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Dublin: 18 °C Thursday 19 April, 2018

Back pages: here’s some of our favourite sportswriting from 2011, part II

If you’ve already ploughed through yesterday’s sportswriting feast, here’s a second helping. We don’t do leftovers around here.

Image: New York Times

1. “We must not forget Gary Speed, but we must also acknowledge that his was a different death. Sportsmen pass before their time all too often: of illness, in accidents, by means that are readily explained. There has rarely been an end as painful, or a mystery as unfathomable, as this, however, which is why it must be handled with such care. Remember Speed fondly, by all means, remember the footballer and the man, but do not try to mine some great nobility or meaning from his passing. And, above all, as Doug Stanhope said: don’t get any ideas.”

Gary Speed’s sudden death in early December took the world of football by surprise. In the Daily Mail, Martin Samuel explained why it is imperative that the public discussion surrounding Speed, suicide and mental health be handled with extreme care.

2. “The old man walks clumsily to a table. He has a story. The act of telling it, of having people hear it, keeps him from disappearing forever. One night, he says, he fought Muhammad Ali. Almost won, he brags. Some believe him. Some don’t. Most don’t care. He’s just another wacko wandering the streets with some tale about how his life could have been different. They ignore him, pretending he’s not even there. He’s got to show them. The old man gets up and throws punches into the air. The people around him laugh. He sits back down, invisible again.”

This one comes from the archives, but we were a little bit late to the party and only stumbled upon it this year. Muhammad Ali fought 50 men in his career; only one disappeared. ESPN’s Wright Thompson tells the story of Jim Robinson.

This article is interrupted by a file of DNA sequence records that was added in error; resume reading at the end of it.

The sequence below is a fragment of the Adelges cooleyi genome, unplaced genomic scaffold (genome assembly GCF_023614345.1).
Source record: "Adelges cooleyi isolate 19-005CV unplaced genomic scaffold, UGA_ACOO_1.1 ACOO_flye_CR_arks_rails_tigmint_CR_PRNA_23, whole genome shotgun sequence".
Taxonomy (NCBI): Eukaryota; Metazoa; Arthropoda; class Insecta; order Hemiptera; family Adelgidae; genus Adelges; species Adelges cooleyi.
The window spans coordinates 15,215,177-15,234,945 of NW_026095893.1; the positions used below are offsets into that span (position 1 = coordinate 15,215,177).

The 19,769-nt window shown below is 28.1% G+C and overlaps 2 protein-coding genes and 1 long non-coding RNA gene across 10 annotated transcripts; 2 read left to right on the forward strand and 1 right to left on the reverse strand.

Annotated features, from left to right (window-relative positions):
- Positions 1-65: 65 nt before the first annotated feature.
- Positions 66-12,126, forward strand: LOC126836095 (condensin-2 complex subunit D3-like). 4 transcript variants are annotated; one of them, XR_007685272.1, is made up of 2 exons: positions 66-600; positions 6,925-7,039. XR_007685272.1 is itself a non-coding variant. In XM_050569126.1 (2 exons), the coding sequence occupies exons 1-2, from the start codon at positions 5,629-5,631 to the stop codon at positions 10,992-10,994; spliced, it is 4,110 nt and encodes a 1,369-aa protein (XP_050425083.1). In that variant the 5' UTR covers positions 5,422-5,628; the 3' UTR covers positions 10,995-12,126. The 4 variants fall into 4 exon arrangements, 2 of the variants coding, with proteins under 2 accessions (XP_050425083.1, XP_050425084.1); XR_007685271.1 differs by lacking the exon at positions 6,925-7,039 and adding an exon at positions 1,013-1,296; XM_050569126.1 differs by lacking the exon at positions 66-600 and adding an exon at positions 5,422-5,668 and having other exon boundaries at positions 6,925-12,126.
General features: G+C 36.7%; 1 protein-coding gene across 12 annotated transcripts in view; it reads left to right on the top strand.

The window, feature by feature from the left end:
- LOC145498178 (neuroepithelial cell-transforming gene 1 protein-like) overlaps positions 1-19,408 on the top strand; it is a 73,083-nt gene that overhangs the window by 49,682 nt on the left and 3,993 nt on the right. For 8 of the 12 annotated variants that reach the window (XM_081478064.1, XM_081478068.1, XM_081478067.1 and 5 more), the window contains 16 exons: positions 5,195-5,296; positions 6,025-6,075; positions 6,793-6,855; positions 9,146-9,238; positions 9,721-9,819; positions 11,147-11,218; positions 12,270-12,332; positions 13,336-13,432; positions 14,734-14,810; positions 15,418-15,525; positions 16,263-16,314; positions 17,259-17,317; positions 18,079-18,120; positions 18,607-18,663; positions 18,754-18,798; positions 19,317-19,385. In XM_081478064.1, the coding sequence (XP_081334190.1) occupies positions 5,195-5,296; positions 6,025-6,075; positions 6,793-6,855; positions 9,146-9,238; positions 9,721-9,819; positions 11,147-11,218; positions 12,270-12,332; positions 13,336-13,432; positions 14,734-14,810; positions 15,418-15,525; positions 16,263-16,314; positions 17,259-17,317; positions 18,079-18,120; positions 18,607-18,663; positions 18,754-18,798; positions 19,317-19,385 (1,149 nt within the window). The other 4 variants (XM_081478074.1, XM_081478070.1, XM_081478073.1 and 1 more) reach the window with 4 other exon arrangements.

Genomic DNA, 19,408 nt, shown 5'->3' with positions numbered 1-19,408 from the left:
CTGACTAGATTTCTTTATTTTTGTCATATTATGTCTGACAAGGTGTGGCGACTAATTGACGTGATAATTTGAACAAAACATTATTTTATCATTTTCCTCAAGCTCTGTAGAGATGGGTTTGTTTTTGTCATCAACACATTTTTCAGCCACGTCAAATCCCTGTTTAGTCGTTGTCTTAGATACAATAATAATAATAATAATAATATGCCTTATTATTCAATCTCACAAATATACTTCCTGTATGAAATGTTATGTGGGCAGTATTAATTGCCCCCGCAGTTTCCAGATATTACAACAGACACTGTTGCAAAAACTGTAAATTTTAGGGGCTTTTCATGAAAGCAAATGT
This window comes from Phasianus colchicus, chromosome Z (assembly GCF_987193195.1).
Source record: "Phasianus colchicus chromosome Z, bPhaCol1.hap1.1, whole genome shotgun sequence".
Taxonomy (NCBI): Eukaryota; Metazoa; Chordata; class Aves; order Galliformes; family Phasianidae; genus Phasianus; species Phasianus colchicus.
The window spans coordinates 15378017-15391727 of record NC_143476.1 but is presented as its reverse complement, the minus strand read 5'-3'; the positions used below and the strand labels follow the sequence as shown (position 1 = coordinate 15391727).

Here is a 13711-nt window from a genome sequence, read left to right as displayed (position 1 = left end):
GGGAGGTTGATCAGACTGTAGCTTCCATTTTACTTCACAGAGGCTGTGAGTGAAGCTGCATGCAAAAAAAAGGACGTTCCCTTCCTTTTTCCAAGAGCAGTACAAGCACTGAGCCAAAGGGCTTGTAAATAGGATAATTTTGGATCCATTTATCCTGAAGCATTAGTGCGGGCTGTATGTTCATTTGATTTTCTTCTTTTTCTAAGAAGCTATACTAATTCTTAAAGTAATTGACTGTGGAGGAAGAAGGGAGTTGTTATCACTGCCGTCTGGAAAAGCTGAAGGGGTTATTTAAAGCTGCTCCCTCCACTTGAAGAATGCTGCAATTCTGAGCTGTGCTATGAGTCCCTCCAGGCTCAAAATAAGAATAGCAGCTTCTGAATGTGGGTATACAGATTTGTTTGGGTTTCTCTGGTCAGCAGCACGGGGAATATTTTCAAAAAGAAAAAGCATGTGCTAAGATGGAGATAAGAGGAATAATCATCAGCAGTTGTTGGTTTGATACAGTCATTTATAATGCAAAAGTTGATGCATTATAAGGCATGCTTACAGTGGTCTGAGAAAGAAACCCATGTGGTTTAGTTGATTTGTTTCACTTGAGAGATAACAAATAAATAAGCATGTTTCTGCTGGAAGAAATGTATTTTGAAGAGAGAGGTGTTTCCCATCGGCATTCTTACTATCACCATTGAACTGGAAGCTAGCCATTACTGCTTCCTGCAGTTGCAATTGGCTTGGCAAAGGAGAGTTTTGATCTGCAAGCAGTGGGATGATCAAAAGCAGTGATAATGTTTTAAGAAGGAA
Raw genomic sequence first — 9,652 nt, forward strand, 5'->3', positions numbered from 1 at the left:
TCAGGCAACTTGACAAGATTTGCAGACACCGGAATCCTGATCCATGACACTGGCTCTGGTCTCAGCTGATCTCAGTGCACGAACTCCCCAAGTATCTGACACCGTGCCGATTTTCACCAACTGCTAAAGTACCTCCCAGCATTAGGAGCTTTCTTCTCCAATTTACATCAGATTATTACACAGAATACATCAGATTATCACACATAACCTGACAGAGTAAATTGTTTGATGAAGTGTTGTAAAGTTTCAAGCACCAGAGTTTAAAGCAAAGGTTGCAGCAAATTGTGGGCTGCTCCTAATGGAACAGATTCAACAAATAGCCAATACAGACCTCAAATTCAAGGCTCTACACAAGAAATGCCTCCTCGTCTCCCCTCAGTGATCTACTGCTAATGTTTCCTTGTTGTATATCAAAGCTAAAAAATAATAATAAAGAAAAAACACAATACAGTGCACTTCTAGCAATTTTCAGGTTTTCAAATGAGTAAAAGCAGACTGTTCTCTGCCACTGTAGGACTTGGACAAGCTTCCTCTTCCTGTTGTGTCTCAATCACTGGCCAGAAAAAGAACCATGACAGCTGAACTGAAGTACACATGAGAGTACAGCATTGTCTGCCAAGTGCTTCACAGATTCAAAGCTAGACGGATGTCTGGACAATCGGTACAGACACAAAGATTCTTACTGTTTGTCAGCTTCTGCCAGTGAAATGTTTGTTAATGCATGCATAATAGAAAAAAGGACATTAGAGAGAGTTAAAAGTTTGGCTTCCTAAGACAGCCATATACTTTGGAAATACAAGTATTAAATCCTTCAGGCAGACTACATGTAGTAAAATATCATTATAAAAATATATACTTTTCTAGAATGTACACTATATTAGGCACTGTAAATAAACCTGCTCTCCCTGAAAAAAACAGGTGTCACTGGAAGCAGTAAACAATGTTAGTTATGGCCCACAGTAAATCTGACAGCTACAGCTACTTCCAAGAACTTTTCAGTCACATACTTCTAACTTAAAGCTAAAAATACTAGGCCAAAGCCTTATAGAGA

3. “Seve Ballesteros was told by a friend: “When the bad times arrive you have to open the umbrella and wait for the rain to stop.” Europe’s most charismatic golfer died waiting for the rain to cease, and now it is sport that stands there reminiscing, forlorn. Notable sportsmen and women leave us every week, and stock phrases of sorrow are rolled out by people who never met them, but few will depart to so much anguish as Ballesteros, 54, who succumbed to a brain tumour after a three-year fight. His age is especially poignant, because Ballesteros is synonymous with precocity, with a fine bearing and youth.

Seve Ballesteros may have been sick for many years, but that didn’t make his death in May any easier to deal with. In the Guardian, Paul Hayward penned a fine tribute to European golf’s greatest hero.

4. “Gasore Hategeka bought his first bicycle in 2008. It was a heavily used, Chinese-made single-speed, and it cost thirty-five thousand Rwandan francs—roughly sixty dollars. Gasore, who was about twenty years old, had worked for nearly half his life before he could afford it. His father had once owned a bicycle, and although Gasore told me that he could not remember much from when he was young, he said, “I liked how the bike worked, the device. I remember him carrying me on the bike to work the fields far from our village, and when my father died I thought of the bike.” So he felt a calling, or that is how he liked to explain himself. He said, “It was my dream always—it was always in my head, the bike.”

We don’t normally seek out the New Yorker or Philip Gourevitch for our sportswriting fix, but his profile of the Rwandan national cycling team from July is too good to gloss over.